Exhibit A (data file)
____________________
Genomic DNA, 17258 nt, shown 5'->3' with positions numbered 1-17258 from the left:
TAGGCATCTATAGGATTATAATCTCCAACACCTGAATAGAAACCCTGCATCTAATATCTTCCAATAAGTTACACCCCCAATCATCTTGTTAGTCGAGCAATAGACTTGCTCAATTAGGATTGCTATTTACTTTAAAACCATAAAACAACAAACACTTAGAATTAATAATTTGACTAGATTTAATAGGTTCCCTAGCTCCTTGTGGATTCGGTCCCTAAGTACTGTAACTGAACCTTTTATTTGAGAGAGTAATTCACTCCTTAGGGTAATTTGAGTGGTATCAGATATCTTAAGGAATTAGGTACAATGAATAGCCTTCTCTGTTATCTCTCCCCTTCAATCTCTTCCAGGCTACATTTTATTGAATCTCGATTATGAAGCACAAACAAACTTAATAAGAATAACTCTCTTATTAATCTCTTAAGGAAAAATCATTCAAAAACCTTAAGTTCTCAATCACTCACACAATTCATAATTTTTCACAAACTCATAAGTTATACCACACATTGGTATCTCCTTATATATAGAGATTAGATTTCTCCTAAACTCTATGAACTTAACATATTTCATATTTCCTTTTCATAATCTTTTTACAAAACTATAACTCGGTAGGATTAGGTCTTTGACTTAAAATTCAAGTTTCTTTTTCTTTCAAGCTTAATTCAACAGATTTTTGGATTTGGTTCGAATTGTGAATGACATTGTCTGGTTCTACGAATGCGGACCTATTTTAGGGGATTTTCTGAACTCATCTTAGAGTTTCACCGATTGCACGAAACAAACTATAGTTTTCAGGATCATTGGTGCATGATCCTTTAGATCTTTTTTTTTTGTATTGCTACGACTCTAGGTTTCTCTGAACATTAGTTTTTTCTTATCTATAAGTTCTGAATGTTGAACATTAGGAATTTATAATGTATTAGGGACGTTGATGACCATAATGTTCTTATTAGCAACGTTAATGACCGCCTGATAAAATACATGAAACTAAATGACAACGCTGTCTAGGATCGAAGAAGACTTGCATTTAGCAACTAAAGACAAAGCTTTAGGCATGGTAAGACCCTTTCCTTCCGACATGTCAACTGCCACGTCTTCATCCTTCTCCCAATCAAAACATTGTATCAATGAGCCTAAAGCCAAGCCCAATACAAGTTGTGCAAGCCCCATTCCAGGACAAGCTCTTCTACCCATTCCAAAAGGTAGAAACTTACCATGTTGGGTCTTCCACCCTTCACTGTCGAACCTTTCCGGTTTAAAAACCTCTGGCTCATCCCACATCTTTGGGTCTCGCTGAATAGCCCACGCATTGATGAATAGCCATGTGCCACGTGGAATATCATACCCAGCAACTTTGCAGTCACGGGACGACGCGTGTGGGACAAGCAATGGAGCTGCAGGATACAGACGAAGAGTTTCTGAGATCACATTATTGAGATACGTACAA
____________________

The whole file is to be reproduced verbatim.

Genomic DNA, 17258 nt, shown 5'->3' with positions numbered 1-17258 from the left:
TAGGCATCTATAGGATTATAATCTCCAACACCTGAATAGAAACCCTGCATCTAATATCTTCCAATAAGTTACACCCCCAATCATCTTGTTAGTCGAGCAATAGACTTGCTCAATTAGGATTGCTATTTACTTTAAAACCATAAAACAACAAACACTTAGAATTAATAATTTGACTAGATTTAATAGGTTCCCTAGCTCCTTGTGGATTCGGTCCCTAAGTACTGTAACTGAACCTTTTATTTGAGAGAGTAATTCACTCCTTAGGGTAATTTGAGTGGTATCAGATATCTTAAGGAATTAGGTACAATGAATAGCCTTCTCTGTTATCTCTCCCCTTCAATCTCTTCCAGGCTACATTTTATTGAATCTCGATTATGAAGCACAAACAAACTTAATAAGAATAACTCTCTTATTAATCTCTTAAGGAAAAATCATTCAAAAACCTTAAGTTCTCAATCACTCACACAATTCATAATTTTTCACAAACTCATAAGTTATACCACACATTGGTATCTCCTTATATATAGAGATTAGATTTCTCCTAAACTCTATGAACTTAACATATTTCATATTTCCTTTTCATAATCTTTTTACAAAACTATAACTCGGTAGGATTAGGTCTTTGACTTAAAATTCAAGTTTCTTTTTCTTTCAAGCTTAATTCAACAGATTTTTGGATTTGGTTCGAATTGTGAATGACATTGTCTGGTTCTACGAATGCGGACCTATTTTAGGGGATTTTCTGAACTCATCTTAGAGTTTCACCGATTGCACGAAACAAACTATAGTTTTCAGGATCATTGGTGCATGATCCTTTAGATCTTTTTTTTTTGTATTGCTACGACTCTAGGTTTCTCTGAACATTAGTTTTTTCTTATCTATAAGTTCTGAATGTTGAACATTAGGAATTTATAATGTATTAGGGACGTTGATGACCATAATGTTCTTATTAGCAACGTTAATGACCGCCTGATAAAATACATGAAACTAAATGACAACGCTGTCTAGGATCGAAGAAGACTTGCATTTAGCAACTAAAGACAAAGCTTTAGGCATGGTAAGACCCTTTCCTTCCGACATGTCAACTGCCACGTCTTCATCCTTCTCCCAATCAAAACATTGTATCAATGAGCCTAAAGCCAAGCCCAATACAAGTTGTGCAAGCCCCATTCCAGGACAAGCTCTTCTACCCATTCCAAAAGGTAGAAACTTACCATGTTGGGTCTTCCACCCTTCACTGTCGAACCTTTCCGGTTTAAAAACCTCTGGCTCATCCCACATCTTTGGGTCTCGCTGAATAGCCCACGCATTGATGAATAGCCATGTGCCACGTGGAATATCATACCCAGCAACTTTGCAGTCACGGGACGACGCGTGTGGGACAAGCAATGGAGCTGCAGGATACAGACGAAGAGTTTCTGAGATCACATTATTGAGATACGTACAA